The overall feline population in the province is extremely high. There is estimated to be roughly one million stray/feral cats in the province, although many organizations feel this number could easily be doubled or tripled. The total population of people in our province is estimated to be roughly 900,000, meaning there are 2 or 3 kitties per human in this province. “The (Halifax Regional Municipality) has reported that they used results from a survey… that included the number of OWNED cats in (Halifax) – they came up with the figure of just under 100,000. So they said, there may be an equal number of UNOWNED cats on the streets” (The Halifax Cat Explosion, 3). This means that there are roughly 200,000 cats in HRM. They have not considered that the average abandoned cat isn’t fixed, and can cause hundreds more kittens to be born in the wild. This means that there could be close to 300,000 cats currently living in HRM, if not more. Add this to the fact that one female cat can be responsible for roughly 1,000,000 kittens in her lifetime, including her kittens’ kittens and theirs after that, and the number of felines is suddenly through the roof.
The SPCA simply cannot be relied upon as the sole method of feline population control. The NSSPCA is a non- euthanize organization. This means that no animals will be killed because they cannot find homes for them. They are one of the only SPCAs in Canada that is non-euthanize, although they are trying to make it mandatory for all to be no-kill. Throughout the United States, the Humane Society euthanizes “more than 3 million cats and dogs…in shelters” (Why You Should Spay or Neuter Your Pet, 5). It’s a sin that so many animals are put to death simply because nobody wants to give them the proper care and a loving home.
The SPCA adopts cats out at a loss. It costs them $160 per kitten, and $250 per full-grown cat for the spay/neuter procedure. Remember that you in turn can adopt a kitten for only $100 or a full-grown cat for only $60. This is in lieu of getting a “free” kitten from your neighbour’s barn, and having to spend $400 or more on vet bills when your kitty is matured and needs her needles and to be fixed. Tammy Rhyno, the SPCA Cats representative and Vice President for Hants County, states, “The SPCA spends approximately $5000 per month on vet bills. And just this summer, we had to turn away around 100 kittens because there were no foster homes available.” Keep in mind that someone working for minimum wage full-time might only earn around $1500 every month. All funds for the SPCA come from donations and through fundraisers, and the blood, sweat, tears and love of animals from volunteer workers.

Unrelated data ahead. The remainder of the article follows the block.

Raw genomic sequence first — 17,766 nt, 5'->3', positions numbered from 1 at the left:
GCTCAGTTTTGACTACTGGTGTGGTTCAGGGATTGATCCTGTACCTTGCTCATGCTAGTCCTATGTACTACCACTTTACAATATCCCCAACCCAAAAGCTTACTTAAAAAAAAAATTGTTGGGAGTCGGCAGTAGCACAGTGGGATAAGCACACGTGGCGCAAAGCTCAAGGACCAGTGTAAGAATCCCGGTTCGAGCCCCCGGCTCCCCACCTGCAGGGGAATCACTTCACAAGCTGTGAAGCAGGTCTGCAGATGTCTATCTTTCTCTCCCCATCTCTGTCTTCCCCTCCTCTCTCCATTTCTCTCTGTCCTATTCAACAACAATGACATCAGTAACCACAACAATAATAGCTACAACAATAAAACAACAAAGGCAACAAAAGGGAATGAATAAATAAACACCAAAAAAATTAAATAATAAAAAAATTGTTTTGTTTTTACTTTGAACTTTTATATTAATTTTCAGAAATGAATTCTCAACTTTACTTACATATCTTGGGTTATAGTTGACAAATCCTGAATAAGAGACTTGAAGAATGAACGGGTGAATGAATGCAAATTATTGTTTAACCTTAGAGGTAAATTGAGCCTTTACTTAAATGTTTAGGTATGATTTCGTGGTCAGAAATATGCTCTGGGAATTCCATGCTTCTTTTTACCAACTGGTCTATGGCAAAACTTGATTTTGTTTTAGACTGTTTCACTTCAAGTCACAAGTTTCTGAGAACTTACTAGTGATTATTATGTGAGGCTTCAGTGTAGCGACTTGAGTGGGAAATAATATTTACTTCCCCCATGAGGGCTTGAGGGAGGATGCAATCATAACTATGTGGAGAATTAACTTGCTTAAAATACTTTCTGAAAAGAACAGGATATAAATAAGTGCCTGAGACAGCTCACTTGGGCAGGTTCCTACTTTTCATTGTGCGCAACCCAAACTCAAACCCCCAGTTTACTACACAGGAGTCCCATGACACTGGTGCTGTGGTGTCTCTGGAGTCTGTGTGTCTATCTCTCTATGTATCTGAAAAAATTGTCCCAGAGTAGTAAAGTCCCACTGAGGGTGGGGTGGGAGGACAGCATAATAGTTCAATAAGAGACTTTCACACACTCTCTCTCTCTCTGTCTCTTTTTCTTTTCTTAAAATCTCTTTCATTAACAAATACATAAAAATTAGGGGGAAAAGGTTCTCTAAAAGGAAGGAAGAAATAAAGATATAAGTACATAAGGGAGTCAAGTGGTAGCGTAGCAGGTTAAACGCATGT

The Hants County SPCA runs as a no-shelter organization. They rely solely on foster care for the animals rescued. Foster homes for cats and dogs are mostly funded by the SPCA, although funding is scarce. At the moment they are down to 2 or 3 foster homes that are able to keep cats or dogs for any length of time. Nobody is willing to foster, using the excuses such as “We’re too busy” and “I don’t want to get too attached.” However, most of the people that are foster families have kids and live busy lives. It’s not about the sadness of the cats leaving; it’s about knowing that they are going to a good home and will be one less kitten abandoned in the snow banks this winter.
Cats have 4 breeding cycles per year (one for every 3 months). At age 6 months, a cat is considered sexually mature. This means that once each cat has reached the age of 10, she has given birth to roughly 200 kittens herself. This is based an average of 5 cats per litter, and 4 litters per year. Rhyno emphasizes, “The SPCA adopts out roughly 200 spayed and neutered kittens per year. Because of this, 800 cats won’t be born this spring. 3000 cats won’t have been born by next fall.”
People need to spay or neuter their kittens. Contrary to popular belief, spaying and neutering leads to happier kitties that are in better shape and don’t “spray” or mark their territory. They also become more affectionate due to the decreased desire to find a mate and increased desire in staying home with humans. “Spaying/neutering can prevent serious diseases of the reproductive organs” (Spaying and Neutering: The Responsible Choice, 5), which in turn saves on trips to the veterinarian and some very costly procedures.
The SPCA recommends spaying/neutering a cat anywhere from the age of 10-16 weeks. You can pick your kitten up from the vet’s after the procedure, and it is still as playful and loving as when you dropped it off. Older cats are more affected by the surgery, and are sluggish and in a lot of pain afterwards.
It is much cheaper to adopt your pet through the SPCA than it is to get an animal for free. They take care of all needles, spaying and neutering, and only charge you $100! The SPCA was created to help prevent animal cruelty, and while they are trying very hard to do their part, it’s extremely difficult when nobody wants to reach out and lend a helping hand. The provincial feline population is sky-high and constantly climbing. Do you want to be the reason Fluffy’s grand-kittens were abandoned and let die in a snow bank this winter?
Image found at www.exclusivelycats.blogspot.com